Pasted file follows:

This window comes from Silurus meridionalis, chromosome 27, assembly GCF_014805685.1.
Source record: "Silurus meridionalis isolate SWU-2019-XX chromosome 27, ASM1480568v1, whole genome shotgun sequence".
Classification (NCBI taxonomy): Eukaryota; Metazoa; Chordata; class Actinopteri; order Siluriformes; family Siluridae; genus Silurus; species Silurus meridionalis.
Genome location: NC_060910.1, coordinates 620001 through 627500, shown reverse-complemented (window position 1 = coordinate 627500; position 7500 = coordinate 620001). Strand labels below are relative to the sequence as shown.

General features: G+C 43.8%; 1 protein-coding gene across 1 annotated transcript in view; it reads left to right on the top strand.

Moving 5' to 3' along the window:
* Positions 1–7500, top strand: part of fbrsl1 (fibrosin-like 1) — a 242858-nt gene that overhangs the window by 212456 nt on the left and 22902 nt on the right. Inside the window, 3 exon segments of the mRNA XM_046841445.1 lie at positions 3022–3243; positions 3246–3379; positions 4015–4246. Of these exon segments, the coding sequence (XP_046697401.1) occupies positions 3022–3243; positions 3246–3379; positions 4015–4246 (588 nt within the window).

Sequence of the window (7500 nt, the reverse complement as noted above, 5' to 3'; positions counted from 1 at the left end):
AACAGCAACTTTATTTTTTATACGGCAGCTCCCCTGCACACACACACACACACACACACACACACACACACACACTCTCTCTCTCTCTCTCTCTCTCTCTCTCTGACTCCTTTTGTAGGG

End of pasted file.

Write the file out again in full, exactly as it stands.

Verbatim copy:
This window comes from Silurus meridionalis, chromosome 27, assembly GCF_014805685.1.
Source record: "Silurus meridionalis isolate SWU-2019-XX chromosome 27, ASM1480568v1, whole genome shotgun sequence".
Classification (NCBI taxonomy): Eukaryota; Metazoa; Chordata; class Actinopteri; order Siluriformes; family Siluridae; genus Silurus; species Silurus meridionalis.
Genome location: NC_060910.1, coordinates 620001 through 627500, shown reverse-complemented (window position 1 = coordinate 627500; position 7500 = coordinate 620001). Strand labels below are relative to the sequence as shown.

General features: G+C 43.8%; 1 protein-coding gene across 1 annotated transcript in view; it reads left to right on the top strand.

Moving 5' to 3' along the window:
* Positions 1–7500, top strand: part of fbrsl1 (fibrosin-like 1) — a 242858-nt gene that overhangs the window by 212456 nt on the left and 22902 nt on the right. Inside the window, 3 exon segments of the mRNA XM_046841445.1 lie at positions 3022–3243; positions 3246–3379; positions 4015–4246. Of these exon segments, the coding sequence (XP_046697401.1) occupies positions 3022–3243; positions 3246–3379; positions 4015–4246 (588 nt within the window).

Sequence of the window (7500 nt, the reverse complement as noted above, 5' to 3'; positions counted from 1 at the left end):
AACAGCAACTTTATTTTTTATACGGCAGCTCCCCTGCACACACACACACACACACACACACACACACACACACACTCTCTCTCTCTCTCTCTCTCTCTCTCTCTGACTCCTTTTGTAGGG